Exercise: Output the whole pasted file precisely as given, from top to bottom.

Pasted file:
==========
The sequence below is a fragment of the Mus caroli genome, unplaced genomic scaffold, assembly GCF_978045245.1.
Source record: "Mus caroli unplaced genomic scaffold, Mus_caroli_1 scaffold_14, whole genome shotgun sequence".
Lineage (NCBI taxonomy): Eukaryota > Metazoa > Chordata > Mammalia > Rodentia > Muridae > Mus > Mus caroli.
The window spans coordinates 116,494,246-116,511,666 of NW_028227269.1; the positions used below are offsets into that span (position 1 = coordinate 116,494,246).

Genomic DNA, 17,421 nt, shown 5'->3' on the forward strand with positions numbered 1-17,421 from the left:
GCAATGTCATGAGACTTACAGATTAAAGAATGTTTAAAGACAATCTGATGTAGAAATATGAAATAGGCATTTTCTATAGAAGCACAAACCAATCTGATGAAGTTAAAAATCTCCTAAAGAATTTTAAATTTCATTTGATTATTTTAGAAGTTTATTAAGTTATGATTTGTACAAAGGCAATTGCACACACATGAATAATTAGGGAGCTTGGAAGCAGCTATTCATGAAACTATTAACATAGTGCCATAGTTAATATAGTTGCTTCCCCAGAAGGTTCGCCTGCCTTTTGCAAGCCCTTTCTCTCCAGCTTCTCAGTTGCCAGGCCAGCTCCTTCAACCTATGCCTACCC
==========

The sequence below is a fragment of the Mus caroli genome, unplaced genomic scaffold, assembly GCF_978045245.1.
Source record: "Mus caroli unplaced genomic scaffold, Mus_caroli_1 scaffold_14, whole genome shotgun sequence".
Lineage (NCBI taxonomy): Eukaryota > Metazoa > Chordata > Mammalia > Rodentia > Muridae > Mus > Mus caroli.
The window spans coordinates 116,494,246-116,511,666 of NW_028227269.1; the positions used below are offsets into that span (position 1 = coordinate 116,494,246).

Genomic DNA, 17,421 nt, shown 5'->3' on the forward strand with positions numbered 1-17,421 from the left:
GCAATGTCATGAGACTTACAGATTAAAGAATGTTTAAAGACAATCTGATGTAGAAATATGAAATAGGCATTTTCTATAGAAGCACAAACCAATCTGATGAAGTTAAAAATCTCCTAAAGAATTTTAAATTTCATTTGATTATTTTAGAAGTTTATTAAGTTATGATTTGTACAAAGGCAATTGCACACACATGAATAATTAGGGAGCTTGGAAGCAGCTATTCATGAAACTATTAACATAGTGCCATAGTTAATATAGTTGCTTCCCCAGAAGGTTCGCCTGCCTTTTGCAAGCCCTTTCTCTCCAGCTTCTCAGTTGCCAGGCCAGCTCCTTCAACCTATGCCTACCC